Future of the City

A City Fit for the Future

The Future City debate has been the driven largely by generations of technocrats, often from within technology companies and iconic architects; one half obsessed by the power of technology and the other by the literal vision of the future.

But history actually teaches us something more; a meaningful city for our future will perhaps require us to invest in and innovate our institutional economy at all spatial scales more fundamentally; from neighbourhoods and local communities to the global commons. It could be argued in fact that the design of the institutional economy is the keystone framework for systematically building a city fit for the future.

By the institutional economy we mean the “rules of the game, and the means to make and seed the rules of game and to hold the players to account”. Together this ecosystem facilitates guides and constrains the conduct of individuals, collectives and organisations. This Institutional economy also includes the seeding of commonly understood codes of behaviour that potentially reduce uncertainty, mediate self-interest, and facilitate collective action — something that is desperately needed, and desperately lacking, at a time when we face global systemic threats from ideological conflict and global warming to peak oil and economic crises.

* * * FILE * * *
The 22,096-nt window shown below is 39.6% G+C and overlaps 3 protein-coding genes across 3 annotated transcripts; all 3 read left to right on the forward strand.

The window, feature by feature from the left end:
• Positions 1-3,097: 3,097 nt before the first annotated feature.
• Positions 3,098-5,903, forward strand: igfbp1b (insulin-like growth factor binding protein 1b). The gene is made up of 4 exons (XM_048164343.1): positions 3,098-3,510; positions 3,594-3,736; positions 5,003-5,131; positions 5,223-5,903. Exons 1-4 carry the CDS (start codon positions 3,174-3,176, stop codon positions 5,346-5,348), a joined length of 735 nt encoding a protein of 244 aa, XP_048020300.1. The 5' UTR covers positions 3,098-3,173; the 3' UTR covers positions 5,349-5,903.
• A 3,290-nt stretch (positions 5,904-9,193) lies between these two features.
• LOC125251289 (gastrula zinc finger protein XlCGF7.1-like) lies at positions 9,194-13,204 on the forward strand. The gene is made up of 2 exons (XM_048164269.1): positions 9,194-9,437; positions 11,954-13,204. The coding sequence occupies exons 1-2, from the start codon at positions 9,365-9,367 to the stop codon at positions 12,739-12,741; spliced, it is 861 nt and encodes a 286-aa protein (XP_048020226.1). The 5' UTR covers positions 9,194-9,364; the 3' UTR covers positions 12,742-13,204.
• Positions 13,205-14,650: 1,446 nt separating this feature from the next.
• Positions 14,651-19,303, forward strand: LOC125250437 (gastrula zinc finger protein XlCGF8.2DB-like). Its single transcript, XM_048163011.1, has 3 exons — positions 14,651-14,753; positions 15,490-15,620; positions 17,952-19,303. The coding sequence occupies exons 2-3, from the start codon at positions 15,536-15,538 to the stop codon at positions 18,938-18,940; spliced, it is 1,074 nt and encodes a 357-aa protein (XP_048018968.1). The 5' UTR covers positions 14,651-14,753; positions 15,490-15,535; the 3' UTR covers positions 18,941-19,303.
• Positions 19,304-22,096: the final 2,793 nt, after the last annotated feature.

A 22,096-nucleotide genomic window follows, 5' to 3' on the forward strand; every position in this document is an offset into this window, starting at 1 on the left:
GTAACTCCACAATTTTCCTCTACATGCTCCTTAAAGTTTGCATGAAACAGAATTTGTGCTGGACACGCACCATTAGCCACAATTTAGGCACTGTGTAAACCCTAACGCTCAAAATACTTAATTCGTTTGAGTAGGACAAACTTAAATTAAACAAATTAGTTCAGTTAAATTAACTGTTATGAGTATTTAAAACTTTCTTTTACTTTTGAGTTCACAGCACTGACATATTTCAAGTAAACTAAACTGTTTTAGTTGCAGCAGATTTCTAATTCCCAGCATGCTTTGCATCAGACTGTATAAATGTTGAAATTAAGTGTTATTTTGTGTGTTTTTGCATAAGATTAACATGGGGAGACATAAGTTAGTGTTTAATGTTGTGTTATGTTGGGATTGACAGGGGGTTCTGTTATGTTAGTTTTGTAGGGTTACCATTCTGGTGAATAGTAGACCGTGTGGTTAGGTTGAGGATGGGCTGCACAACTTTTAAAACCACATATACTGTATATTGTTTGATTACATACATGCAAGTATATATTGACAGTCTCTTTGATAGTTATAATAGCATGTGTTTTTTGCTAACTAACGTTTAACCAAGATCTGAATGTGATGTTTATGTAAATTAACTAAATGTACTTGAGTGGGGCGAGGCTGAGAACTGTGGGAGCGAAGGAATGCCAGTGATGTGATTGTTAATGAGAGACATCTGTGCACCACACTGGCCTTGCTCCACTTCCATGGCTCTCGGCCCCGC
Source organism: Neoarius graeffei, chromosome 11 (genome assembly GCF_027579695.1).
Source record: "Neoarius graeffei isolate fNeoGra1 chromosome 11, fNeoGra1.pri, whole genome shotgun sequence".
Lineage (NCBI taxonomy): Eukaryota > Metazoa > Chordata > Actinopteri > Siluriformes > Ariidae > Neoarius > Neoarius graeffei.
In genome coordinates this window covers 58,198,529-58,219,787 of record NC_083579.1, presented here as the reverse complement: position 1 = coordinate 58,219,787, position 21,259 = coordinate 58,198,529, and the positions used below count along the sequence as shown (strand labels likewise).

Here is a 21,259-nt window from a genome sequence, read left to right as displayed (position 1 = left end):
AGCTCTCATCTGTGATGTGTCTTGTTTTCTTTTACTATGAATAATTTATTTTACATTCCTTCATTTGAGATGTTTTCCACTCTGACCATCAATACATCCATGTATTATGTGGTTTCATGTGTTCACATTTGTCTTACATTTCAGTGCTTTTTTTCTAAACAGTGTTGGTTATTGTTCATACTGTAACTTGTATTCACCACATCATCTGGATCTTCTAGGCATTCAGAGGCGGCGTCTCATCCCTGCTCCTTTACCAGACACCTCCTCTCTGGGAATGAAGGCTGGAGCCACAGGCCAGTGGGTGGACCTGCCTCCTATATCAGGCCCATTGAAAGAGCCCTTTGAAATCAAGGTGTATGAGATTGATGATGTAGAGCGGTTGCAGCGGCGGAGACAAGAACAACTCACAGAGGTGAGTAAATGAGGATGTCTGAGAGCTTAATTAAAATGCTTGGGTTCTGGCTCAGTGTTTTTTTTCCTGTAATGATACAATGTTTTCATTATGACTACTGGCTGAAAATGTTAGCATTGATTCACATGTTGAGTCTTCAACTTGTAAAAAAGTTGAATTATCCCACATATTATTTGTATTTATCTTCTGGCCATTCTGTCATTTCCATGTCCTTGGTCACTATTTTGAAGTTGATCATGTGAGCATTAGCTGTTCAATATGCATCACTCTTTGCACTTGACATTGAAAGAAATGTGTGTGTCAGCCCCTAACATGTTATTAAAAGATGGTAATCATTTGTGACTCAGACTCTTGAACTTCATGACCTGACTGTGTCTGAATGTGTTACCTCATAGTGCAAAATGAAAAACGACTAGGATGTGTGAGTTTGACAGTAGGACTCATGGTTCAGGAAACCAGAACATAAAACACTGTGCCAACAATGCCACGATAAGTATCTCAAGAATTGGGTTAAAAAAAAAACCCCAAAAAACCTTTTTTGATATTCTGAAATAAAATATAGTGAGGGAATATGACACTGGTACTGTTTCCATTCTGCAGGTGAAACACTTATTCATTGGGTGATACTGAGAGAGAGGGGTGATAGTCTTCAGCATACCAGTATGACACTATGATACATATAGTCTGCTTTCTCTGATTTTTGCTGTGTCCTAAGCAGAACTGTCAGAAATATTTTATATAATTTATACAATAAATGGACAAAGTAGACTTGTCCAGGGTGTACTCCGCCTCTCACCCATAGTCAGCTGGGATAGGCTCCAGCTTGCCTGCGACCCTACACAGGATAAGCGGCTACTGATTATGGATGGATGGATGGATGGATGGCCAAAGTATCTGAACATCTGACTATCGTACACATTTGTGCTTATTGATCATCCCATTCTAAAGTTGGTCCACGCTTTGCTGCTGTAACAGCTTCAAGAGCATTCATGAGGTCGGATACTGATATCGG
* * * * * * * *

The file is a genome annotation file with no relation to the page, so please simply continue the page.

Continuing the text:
The institution economy encompasses the obvious laws, rules and regulations of government bureaucracies but perhaps more importantly the ability to nudge and seed new institutions and non-governmental organisations, nudge the economies of professionals and preference-led markets. It also includes how we curate behaviours and social norms that are essential to the fair, efficient, and effective operation and “governance” of families; our personal, social and business relationships with others; neighbourhoods and local communities; companies, business networks, and supply chains and common-pool resources of all kinds. It also operates at all spatial scales from neighbourhoods and local communities to the global commons.

The design of this institution economy is the actual means for building a city fit for the future; for it is the meaningful framework and accelerator which underpins the vision and founding constitution, and structures its manifestation through the urban masterplan.

We did not see it coming but our age has been about the disruptive reinvention of institutions — the rule, the rule making and the cost of holding the rule to account. This is a future that is being reinvented by a virtually transaction cost free reality of the web, where reputation systems are remaking trust and transaction; near zero cost of transaction is facilitating the development of a whole new class of institutional economy and unleashing a new typology of institutional activity on cities — from Impact Hubs to Fablabs, Techshops and social enterprises such as Loaf but this is just the beginning, imagine how this new institutional economy can be used to both seed and reinvent health, education, the professions, the university, etc.

It is these means that have often, at least in recent times, over the course of the last 30 years been left to be drawn and allocated on a master plan as opposed to being integrally conceived at outset as an institutional framework for seeding this new economy.